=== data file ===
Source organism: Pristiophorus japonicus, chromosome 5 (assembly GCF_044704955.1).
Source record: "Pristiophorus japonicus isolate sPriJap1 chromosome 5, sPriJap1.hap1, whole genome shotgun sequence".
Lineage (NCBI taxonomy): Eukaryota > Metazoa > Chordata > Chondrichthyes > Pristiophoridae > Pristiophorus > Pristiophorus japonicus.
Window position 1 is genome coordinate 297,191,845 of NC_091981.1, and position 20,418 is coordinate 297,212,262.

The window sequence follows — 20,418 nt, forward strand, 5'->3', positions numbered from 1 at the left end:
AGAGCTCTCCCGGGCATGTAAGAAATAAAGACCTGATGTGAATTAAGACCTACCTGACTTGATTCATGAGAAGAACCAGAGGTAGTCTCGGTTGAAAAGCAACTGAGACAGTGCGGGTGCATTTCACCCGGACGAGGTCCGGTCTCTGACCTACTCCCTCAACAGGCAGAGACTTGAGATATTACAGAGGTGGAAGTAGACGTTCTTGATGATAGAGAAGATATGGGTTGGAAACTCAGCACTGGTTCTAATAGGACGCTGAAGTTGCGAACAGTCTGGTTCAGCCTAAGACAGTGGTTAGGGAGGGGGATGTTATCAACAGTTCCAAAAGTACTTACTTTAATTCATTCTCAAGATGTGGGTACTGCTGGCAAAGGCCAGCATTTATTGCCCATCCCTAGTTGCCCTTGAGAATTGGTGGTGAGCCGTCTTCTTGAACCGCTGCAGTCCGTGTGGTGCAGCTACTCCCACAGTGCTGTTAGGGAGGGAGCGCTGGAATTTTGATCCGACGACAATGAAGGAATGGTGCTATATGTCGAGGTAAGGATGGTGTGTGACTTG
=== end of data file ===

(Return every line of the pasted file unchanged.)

Source organism: Pristiophorus japonicus, chromosome 5 (assembly GCF_044704955.1).
Source record: "Pristiophorus japonicus isolate sPriJap1 chromosome 5, sPriJap1.hap1, whole genome shotgun sequence".
Lineage (NCBI taxonomy): Eukaryota > Metazoa > Chordata > Chondrichthyes > Pristiophoridae > Pristiophorus > Pristiophorus japonicus.
Window position 1 is genome coordinate 297,191,845 of NC_091981.1, and position 20,418 is coordinate 297,212,262.

The window sequence follows — 20,418 nt, forward strand, 5'->3', positions numbered from 1 at the left end:
AGAGCTCTCCCGGGCATGTAAGAAATAAAGACCTGATGTGAATTAAGACCTACCTGACTTGATTCATGAGAAGAACCAGAGGTAGTCTCGGTTGAAAAGCAACTGAGACAGTGCGGGTGCATTTCACCCGGACGAGGTCCGGTCTCTGACCTACTCCCTCAACAGGCAGAGACTTGAGATATTACAGAGGTGGAAGTAGACGTTCTTGATGATAGAGAAGATATGGGTTGGAAACTCAGCACTGGTTCTAATAGGACGCTGAAGTTGCGAACAGTCTGGTTCAGCCTAAGACAGTGGTTAGGGAGGGGGATGTTATCAACAGTTCCAAAAGTACTTACTTTAATTCATTCTCAAGATGTGGGTACTGCTGGCAAAGGCCAGCATTTATTGCCCATCCCTAGTTGCCCTTGAGAATTGGTGGTGAGCCGTCTTCTTGAACCGCTGCAGTCCGTGTGGTGCAGCTACTCCCACAGTGCTGTTAGGGAGGGAGCGCTGGAATTTTGATCCGACGACAATGAAGGAATGGTGCTATATGTCGAGGTAAGGATGGTGTGTGACTTG